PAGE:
A Strategy for Web Development in Electronic Trading: A Case Study

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A Strategy for Web

Development in Electronic Trading: A Case Study Page
1

Global Networked Organizations

Twelfth International Bled Electronic Commerce Conference

Bled, Slovenia, June 7
-

9, 1999



A Strategy for Web Development in Electronic Trading:

A Case Study



Dasha Klyachko and Steve Smithson

London School of Economics

H
oughton Street

London WC2A 2AE, UK






Abstract

New electronic commerce technologies, often piloted by start
-
up companies,
represent an opportunity and a threat to existing organisations. This paper discusses a
case study of electronic stock trading and
describes how an existing organisation was
able to grasp the opportunity offered by web technology to develop a web trading
system. The paper focuses on the strategy adopted to reduce the complexity inherent
in the existing organisational and systems envir
onment and hence facilitate the
creative and productive development effort required. The paper offers a stage model
of the development of the system that could be generalised to other electronic
commerce contexts.



1.

Introduction


It is becoming almost a cl
iché to emphasise the impact of the fast changing
technological and business environment on today’s organisations. Nevertheless,
particularly in certain areas, such dramatic changes are a significant and inescapable
feature of the organisational landscape.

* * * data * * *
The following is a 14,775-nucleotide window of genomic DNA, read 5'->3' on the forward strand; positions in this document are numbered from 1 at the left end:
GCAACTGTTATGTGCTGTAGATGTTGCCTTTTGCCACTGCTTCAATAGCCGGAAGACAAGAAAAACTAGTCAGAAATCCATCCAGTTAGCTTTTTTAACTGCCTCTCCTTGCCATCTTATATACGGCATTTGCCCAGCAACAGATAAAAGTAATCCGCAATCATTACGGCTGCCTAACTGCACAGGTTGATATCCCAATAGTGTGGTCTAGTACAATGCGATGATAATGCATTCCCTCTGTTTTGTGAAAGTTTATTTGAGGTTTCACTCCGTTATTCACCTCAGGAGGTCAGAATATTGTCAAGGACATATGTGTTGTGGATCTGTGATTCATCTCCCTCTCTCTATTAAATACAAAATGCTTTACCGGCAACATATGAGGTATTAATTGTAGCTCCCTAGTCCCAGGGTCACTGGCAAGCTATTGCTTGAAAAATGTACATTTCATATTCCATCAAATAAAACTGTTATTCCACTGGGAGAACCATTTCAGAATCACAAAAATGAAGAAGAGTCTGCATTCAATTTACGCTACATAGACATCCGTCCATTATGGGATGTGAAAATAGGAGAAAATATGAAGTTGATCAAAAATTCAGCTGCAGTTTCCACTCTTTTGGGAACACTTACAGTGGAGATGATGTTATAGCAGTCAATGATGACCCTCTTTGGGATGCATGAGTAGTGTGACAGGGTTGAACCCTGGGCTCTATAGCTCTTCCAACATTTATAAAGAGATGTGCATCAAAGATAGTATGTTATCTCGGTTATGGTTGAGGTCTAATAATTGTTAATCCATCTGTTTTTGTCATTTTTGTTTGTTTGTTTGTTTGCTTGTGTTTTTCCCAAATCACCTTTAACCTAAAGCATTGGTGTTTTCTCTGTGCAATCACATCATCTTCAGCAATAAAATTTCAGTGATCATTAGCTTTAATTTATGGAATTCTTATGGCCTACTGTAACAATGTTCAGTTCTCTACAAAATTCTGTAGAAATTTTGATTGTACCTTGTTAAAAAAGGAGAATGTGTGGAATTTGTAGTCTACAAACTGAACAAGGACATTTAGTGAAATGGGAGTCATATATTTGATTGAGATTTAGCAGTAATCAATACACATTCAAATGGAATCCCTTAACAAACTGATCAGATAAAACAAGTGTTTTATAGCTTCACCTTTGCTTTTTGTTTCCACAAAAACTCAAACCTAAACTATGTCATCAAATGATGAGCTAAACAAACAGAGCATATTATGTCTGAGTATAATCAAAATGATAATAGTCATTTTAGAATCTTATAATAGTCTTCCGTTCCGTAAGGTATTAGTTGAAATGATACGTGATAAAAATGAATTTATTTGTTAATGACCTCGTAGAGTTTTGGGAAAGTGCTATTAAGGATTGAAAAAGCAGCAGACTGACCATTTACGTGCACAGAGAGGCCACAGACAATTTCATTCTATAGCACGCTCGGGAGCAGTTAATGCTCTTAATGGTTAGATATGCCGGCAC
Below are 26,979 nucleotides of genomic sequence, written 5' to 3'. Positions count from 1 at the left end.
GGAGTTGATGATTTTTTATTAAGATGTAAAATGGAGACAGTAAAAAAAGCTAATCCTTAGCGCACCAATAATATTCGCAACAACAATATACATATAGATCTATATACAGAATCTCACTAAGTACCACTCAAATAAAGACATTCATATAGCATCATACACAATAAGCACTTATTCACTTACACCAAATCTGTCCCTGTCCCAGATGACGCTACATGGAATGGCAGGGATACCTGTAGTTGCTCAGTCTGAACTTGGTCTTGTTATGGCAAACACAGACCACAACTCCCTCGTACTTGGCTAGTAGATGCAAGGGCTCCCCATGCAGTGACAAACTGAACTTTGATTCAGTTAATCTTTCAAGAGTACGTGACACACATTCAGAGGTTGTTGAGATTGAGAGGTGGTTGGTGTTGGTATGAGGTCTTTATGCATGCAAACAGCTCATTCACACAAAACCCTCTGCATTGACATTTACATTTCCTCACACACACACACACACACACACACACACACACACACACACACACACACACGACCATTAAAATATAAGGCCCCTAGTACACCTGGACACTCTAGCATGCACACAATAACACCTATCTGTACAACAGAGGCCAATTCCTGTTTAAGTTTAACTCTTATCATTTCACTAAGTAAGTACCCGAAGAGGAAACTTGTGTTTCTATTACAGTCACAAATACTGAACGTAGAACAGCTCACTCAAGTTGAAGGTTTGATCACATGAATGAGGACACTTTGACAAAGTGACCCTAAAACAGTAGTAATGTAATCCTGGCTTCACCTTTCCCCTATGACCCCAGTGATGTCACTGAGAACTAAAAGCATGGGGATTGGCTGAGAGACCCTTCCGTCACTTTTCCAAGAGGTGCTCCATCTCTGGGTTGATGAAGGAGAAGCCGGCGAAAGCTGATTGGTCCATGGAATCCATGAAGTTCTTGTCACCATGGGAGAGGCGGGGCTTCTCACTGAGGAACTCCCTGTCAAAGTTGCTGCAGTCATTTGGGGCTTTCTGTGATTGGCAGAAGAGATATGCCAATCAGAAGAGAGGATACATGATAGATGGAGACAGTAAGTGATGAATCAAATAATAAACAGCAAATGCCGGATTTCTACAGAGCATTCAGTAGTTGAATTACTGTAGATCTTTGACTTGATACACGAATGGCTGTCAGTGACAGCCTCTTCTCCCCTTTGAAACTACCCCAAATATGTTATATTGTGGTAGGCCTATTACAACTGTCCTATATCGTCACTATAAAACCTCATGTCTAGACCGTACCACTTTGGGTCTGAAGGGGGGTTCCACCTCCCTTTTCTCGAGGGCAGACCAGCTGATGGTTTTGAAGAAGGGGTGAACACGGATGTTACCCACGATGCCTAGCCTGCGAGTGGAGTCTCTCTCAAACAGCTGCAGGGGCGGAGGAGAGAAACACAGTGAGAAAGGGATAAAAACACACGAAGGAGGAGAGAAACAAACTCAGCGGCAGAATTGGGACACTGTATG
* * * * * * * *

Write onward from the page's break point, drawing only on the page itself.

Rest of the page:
Our case study concerns financial trading, an
industry that has changed beyond recognition over recent years (Bakos, 1998).
Deregulation, globalization and the introduction of automated trading systems
transformed the traditional stock markets around the
world during the 1980s and early
1990s. Brokers and large organisations were forced to invest enormous sums of
money in information systems in order to remain competitive in this harsh new
environment.

A Strategy for Web

Development in Electronic Trading: A Case Study Page
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More recently, the introduction of internet and web
technology (web servers, clients,
internet security tools, etc.) offered an opportunity to create a new web trading
channel. Whereas the electronic trading systems of the late 1980s were relatively
expensive, and difficult to develop and operate so their u
se was restricted to specialist
traders, web trading offers a cheap and simple alternative that is attractive to both
individual investors and larger organisations. Many countries have seen a significant
broadening in share ownership, as this form of savin
g has become increasingly
attractive to a wider range of consumers. Thus the time was right for the development
of an inexpensive and user
-
friendly retail channel for stock trading. Bearing in mind
the nature and culture of the web, it was not surprising t
hat the early web trading
systems were developed by smaller companies, such as E*Trade. Their relatively
quick acceptance by the public threatened a further shake
-
up in the already embattled
financial services industry.


This paper describes how a large US

financial corporation (which we shall refer to as